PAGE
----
“If you are a Joe Manchin Democrat, there’s nothing wrong with that,” Fetterman said to voters last weekend in Plymouth, Pennsylvania. “But if you are, I’m not your candidate, because I will disappoint you if you are.”

Lamb, who is now aligned with Fetterman on issues like gutting the Senate’s filibuster, acknowledges he’s outraised and outspent. But he says that there is still a large group of potential voters who have not yet made up their minds and could end up supporting him.

Lamb, a 37-year-old former federal prosecutor and Marine, made the argument that they’ll be swayed to support a congressman who came on the scene by winning a high-profile Trump-won district in 2018.

“If we don’t take the Senate seat, it will be almost impossible to have a Senate majority,” Lamb said. “I have faith in the common sense of the basic Democratic voters to see that with me, you’ve had someone who’s been in this kind of spotlight before, who’s won the sorts of swing voters that we need to win.”

He argues that Fetterman is too risky to nominate — calling him “kind of out of the mainstream for the statewide level” — at a time when the party in Pennsylvania is in peril. Lamb said that the “Democratic brand” in the state “actually didn’t do that well in 2020, even though we helped get President Biden elected, obviously, we lost ground in a lot of other ways.”

“We’ve never nominated a Democrat in Pennsylvania that supports ‘Medicare for All,’ ” Lamb warned.

“I mean, he’s a Democrat, as far as I know,” Lamb later said of Fetterman. “But I think the issue is more that the Republicans will call any of us socialists who run against them. That label sticks more to some people than others.”

Fetterman called Lamb’s attacks “disappointing.”

“I will do something Conor will not,” Fetterman said. “I will tell you Conor Lamb is not a socialist, and neither am I. And it’s disappointing to have somebody that I would have considered a friend and even helped campaign for, help him win his first race, would turn around and use an attack tactic that has been used on him and me.”

Asked if he’s a socialist, Fetterman responded, “Never have been.”

Lamb’s opponents don’t believe he can excite Democrats to win in a dramatically different midterm election than the one that sent him to Congress.

“We’re not going to win by reading a bedtime story to our base,” said the 31-year-old Kenyatta, a Philadelphia native who thinks that voters are frustrated by what they’re seeing in Washington.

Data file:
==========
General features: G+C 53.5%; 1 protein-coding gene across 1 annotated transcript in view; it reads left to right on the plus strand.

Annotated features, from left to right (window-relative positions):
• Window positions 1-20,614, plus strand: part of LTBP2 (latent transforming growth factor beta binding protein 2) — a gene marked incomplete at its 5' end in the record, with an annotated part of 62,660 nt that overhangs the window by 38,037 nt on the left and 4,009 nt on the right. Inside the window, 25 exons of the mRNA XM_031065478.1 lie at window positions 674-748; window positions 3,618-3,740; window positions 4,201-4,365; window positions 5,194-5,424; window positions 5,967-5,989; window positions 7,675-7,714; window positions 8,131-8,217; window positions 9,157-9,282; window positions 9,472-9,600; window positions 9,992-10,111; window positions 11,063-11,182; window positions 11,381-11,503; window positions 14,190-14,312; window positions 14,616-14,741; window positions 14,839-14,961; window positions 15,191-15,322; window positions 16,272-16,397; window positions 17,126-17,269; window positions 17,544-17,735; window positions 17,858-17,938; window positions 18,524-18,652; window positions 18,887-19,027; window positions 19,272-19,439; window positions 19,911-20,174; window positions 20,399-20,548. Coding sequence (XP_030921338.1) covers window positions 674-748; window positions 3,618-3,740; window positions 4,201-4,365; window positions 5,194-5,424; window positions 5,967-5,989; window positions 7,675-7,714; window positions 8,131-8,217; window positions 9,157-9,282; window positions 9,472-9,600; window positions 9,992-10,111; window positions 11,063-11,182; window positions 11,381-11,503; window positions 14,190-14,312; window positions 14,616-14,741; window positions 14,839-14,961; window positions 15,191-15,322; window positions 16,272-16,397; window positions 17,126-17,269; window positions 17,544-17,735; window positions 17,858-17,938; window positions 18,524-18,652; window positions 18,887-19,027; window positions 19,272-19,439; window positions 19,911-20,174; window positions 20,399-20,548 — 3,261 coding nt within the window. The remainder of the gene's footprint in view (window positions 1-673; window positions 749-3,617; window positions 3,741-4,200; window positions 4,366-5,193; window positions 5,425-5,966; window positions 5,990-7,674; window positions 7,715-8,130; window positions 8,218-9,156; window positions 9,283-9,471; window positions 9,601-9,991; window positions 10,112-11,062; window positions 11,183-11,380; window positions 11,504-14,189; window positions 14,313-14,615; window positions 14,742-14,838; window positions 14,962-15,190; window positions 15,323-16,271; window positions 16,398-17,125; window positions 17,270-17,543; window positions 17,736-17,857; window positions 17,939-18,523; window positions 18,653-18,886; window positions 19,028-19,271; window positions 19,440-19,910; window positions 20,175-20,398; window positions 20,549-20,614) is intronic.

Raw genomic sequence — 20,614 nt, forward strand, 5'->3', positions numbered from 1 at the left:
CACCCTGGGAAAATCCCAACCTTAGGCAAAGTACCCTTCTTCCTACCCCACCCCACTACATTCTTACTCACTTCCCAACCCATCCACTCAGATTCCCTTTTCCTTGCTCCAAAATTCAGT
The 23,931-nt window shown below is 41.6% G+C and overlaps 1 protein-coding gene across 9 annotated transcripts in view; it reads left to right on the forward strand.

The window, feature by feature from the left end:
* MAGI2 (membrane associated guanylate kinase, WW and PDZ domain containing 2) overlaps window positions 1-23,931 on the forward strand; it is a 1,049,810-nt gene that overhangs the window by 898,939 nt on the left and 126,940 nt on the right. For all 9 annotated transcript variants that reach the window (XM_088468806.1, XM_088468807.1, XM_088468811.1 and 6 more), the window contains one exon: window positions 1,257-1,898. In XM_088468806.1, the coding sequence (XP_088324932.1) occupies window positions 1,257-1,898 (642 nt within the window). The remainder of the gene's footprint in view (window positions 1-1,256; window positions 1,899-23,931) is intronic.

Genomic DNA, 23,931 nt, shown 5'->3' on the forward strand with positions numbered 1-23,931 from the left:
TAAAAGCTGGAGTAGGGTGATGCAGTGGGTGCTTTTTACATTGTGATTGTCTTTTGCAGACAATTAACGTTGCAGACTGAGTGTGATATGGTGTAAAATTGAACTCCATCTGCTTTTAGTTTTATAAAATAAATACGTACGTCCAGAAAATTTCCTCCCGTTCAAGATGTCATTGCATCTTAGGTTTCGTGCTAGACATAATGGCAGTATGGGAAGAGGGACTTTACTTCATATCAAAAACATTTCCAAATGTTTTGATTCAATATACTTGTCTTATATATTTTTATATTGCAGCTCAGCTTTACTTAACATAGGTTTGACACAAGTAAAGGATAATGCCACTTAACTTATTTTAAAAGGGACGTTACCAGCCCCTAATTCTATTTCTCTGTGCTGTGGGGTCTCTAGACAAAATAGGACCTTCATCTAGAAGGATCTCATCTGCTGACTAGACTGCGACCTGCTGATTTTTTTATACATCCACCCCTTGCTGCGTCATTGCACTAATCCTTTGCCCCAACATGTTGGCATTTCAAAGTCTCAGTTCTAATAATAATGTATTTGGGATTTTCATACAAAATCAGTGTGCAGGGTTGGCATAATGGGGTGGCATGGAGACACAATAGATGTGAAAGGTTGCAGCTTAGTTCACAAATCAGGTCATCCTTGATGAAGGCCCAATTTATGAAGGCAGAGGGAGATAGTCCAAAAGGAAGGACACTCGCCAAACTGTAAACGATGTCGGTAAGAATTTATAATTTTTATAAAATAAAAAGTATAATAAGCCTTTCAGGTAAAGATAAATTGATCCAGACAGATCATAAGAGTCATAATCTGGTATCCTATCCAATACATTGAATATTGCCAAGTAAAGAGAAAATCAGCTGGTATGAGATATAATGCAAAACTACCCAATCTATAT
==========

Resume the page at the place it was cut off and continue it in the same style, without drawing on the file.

“I think people are looking around for real and just saying, ‘What the hell are we doing?'” Kenyatta said.

Penn Progress, a super PAC, has tried to come to Lamb’s rescue by aiming to raise $8 million. But in the first three months of the year, it raked in only $1.8 million, according to the latest Federal Election Commission reports.

The veteran Democratic strategist James Carville is associated with the effort. He said they would continue raising money through the May 17 primary. Carville defended the group’s haul through March, telling CNN that it’s “a pretty big number.”

Fetterman faces attacks over 2013 incident

One politically sensitive issue for Fetterman is an incident when he pulled a gun on a Black jogger in 2013 while serving as Braddock mayor when looking for a suspected shooter. No one was injured in the incident, and Fetterman faced no charges. But his opponents have made sure to highlight the controversy.

“I just think it’s fatal to his campaign to think that you can point a shotgun at an unarmed Black man and, you know, not really have to answer for it,” Lamb said.

Kenyatta said Fetterman “still refuses to say the simple words of ‘I’m sorry.'”

“If he can’t say sorry about something he did nine years ago, how do we expect he’s going to engage with voters when he takes a vote that people don’t particularly like or when he makes a statement that is off base?” Kenyatta asked.

The lieutenant governor blames the revival of the nine-year-old incident on Lamb’s lackluster campaign, noting that the majority Black, small town reelected him twice as mayor after it.

“It never once came up in any of the primaries while I was mayor, and it’s coming up more than nine years later because, I suspect in large part, because Conor is having problems both in his polling and his ability to raise money,” Fetterman said.

“The circumstances that happened that day were done out of protection for my community,” Fetterman said, noting he had made a “split-second decision” and stopped the jogger, who was wearing a ski mask.

Asked if he regrets his role in the episode, Fetterman said: “It’s not something I would want to go back to. But at the end of the day, I’m proud of the record that I achieved in Braddock.”

Yet Fetterman’s Braddock experience is also tattooed on him — literally. His forearm includes tattoos of the dates people were killed while he served as mayor, something he pointed to while discussing his support for banning assault weapons.

“I’ve been at every scene, I would show up in every scene because their lives mattered,” Fetterman said. “And it was tragic.”

As he wrapped up his remarks before the crowd in rural Pennsylvania, Fetterman promised he wouldn’t change — not in a general election against a well-financed Republican nor in the Senate if he wins in November and saves the imperiled Democratic majority.

“You will never pick up your phone and find out that I changed my mind about minimum wage, or unions, or gay/trans equality or women’s reproductive freedom,” he said. “You will never do that. You will never hear about that from me. I promise you. I promise you.”